What is Autosomal Recessive Inheritance?

by | Jun 20, 2019
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Autosomal recessive is a pattern of inheritance. Genetic diseases are caused by changes, also called mutations or pathogenic variants in genes that cause the gene not to work properly. We inherit two copies of each gene from our parents; one from our mothers and the other from our fathers. Sometimes inheriting one mutation from one parent is enough to cause the disease. For recessive inheritance, a person needs to inherit two mutations (i.e. one from each parent) in order to have an increased risk to develop the disease. Autosomal recessive conditions can occur in both men and women.

What are some examples of autosomal recessive diseases?

Autosomal recessive diseases are more common among certain ethnic groups because the mutation that causes those diseases may have originated in a particular area of the world, making it more common among people of that ethnic group. Among white Europeans, for example, cystic fibrosis is more common among those who descend from Northern Europe and Smith-Lemli-Opitz syndrome more common among those who descend from Central Europe. Spinal muscular atrophy and Tay Sachs disease is more common among individuals from Ashkenazi Jewish ancestry, which can be traced back to Jews that settled in Central Europe. The most common inherited blood disorder in the United States is sickle cell disease, which is most common among people with ancestors from African, Mediterranean and Central or South American countries.

What are “carriers”?

In autosomal recessive inheritance, a carrier is someone who has a mutation in one copy of a gene that causes it not to work properly. However, they typically do not manifest any symptoms of the disease because their other copy of the gene compensates for the non-working copy.

Because carriers aren’t affected by symptoms of the disease, recessive mutations can be unknowingly passed down from generation to generation until someone in the family either

  1. has a child affected with the disease, or
  2. has a positive result on a test that screens for carriers

What is the chance a carrier can have an affected child?

Generally, both parents have to be carriers of a mutation within the same gene in order to have an increased risk to have a child affected by the disease. Carrier-parents have a 25% risk (or 1 in 4 chance) to have a child with the disease.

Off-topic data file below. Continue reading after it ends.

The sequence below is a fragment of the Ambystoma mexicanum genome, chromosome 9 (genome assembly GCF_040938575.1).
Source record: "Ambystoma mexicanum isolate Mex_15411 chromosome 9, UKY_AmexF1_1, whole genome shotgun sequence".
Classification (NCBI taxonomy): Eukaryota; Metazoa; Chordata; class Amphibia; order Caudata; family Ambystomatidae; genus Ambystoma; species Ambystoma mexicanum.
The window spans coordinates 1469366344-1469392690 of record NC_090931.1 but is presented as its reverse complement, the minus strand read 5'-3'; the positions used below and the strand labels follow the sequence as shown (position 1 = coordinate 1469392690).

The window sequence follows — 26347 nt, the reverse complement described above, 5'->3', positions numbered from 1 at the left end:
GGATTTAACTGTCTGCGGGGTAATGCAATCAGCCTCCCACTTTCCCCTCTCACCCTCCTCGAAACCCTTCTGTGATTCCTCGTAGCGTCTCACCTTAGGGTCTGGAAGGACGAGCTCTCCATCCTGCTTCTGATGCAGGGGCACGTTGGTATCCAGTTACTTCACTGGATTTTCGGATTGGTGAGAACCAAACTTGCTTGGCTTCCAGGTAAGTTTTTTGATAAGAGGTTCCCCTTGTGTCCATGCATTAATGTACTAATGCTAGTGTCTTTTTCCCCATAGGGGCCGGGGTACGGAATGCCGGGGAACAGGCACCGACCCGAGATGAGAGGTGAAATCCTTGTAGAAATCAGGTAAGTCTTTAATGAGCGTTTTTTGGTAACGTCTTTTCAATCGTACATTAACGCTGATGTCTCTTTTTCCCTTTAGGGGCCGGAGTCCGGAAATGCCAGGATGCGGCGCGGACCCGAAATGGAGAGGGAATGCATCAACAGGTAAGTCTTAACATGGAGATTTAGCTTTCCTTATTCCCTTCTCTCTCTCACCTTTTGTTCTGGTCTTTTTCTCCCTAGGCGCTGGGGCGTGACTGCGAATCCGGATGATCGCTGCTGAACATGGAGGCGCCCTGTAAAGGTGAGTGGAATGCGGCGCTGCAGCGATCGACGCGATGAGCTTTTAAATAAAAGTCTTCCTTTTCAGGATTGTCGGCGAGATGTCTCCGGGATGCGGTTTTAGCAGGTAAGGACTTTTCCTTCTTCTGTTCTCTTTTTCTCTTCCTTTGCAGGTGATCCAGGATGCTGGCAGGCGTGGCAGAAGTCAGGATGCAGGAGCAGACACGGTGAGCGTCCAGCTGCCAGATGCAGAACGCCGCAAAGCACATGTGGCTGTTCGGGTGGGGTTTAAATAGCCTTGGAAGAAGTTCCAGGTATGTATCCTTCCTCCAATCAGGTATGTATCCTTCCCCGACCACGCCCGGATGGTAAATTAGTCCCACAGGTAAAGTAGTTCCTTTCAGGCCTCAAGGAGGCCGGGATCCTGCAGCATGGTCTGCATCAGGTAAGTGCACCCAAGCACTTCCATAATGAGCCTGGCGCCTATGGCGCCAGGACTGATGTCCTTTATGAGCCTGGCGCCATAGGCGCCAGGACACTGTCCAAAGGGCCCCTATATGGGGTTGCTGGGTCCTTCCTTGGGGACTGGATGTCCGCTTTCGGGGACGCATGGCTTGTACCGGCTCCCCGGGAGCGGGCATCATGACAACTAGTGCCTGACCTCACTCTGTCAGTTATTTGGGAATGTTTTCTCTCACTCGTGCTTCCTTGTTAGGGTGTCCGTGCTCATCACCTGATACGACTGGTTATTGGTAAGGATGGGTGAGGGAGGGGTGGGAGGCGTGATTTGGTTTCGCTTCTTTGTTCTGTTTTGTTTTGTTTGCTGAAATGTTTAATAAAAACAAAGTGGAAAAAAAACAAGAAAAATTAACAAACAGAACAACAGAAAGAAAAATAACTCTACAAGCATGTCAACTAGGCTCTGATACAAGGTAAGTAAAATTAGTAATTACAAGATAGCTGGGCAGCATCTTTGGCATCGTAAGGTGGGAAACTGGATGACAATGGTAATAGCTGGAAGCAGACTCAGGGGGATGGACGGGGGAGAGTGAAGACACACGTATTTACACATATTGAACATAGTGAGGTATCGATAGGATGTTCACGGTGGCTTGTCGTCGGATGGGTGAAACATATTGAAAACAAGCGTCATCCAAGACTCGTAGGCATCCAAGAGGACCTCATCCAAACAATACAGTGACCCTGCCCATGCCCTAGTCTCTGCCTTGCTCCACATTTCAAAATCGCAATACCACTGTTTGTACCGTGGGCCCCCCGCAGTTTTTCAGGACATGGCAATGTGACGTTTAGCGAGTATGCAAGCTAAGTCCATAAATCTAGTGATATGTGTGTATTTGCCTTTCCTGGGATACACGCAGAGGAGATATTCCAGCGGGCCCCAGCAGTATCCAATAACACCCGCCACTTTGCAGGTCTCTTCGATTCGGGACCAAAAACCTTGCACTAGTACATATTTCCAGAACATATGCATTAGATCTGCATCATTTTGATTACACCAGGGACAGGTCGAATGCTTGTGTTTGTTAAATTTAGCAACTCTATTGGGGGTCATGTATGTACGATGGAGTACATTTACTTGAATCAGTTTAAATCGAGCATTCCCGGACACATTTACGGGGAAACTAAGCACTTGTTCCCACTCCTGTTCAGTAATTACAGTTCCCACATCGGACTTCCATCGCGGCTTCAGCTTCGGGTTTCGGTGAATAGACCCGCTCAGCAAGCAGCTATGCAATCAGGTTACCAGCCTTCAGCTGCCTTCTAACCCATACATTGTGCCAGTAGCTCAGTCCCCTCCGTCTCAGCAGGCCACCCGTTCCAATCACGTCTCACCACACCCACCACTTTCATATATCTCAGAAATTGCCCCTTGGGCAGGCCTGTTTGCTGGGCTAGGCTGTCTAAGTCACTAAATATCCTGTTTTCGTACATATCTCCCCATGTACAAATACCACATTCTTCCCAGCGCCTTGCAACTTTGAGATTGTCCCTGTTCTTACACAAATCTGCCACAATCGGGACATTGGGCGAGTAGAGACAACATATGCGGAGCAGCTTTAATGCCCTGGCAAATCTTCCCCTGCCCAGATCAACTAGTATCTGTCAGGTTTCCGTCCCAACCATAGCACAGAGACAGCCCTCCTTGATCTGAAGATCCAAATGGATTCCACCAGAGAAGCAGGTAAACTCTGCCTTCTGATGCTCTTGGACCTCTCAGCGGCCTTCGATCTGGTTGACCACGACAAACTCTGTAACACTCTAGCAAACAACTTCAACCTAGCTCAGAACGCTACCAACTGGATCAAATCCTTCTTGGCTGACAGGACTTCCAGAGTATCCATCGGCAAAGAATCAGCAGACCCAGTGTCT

Alternatively, there is a 50% chance (or 1 in 2) that the child will inherit just one mutation from one parent and also be a carrier like his/her parents with an increased risk to have an affected child. Or, the parents could pass on both working copies of the gene. In this scenario, the child will neither be affected nor have an increased risk to have an affected child.

Can preimplantation genetic testing be done for autosomal recessive diseases?

Preimplantation genetic testing (PGT) is commonly offered to parents who are known carriers for the same autosomal recessive disease. Cystic fibrosis was the first single-gene disorder where PGT was successfully performed. While the exact number of IVF cycles using the technology is unknown, the list of diseases, including many autosomal recessive diseases, where PGT has been successfully performed continues to grow.  Many factors play a role in whether or not parents decide to pursue PGT. Meeting with a genetic counselor before you become pregnant is the best next step to explore your risk to have a child with an autosomal recessive disease and discuss the option of PGT if you are at risk.

 

Leslie is a board-certified clinical genetic counselor and former Program Manager for the preimplantation genetic testing (PGT) program of the ORM Genomics team and former Project Manager for SharingHealthyGenes.com. She completed her Bachelor’s degree at DePauw University and her Master’s degree in Genetic Counseling at the University of Texas Graduate School of Biomedical Sciences at Houston. Since graduating in 2000, she has worked as a clinical genetic counselor in several specialties including prenatal, pediatric and cancer genetics and has been very involved with the National Society of Genetic Counselors.

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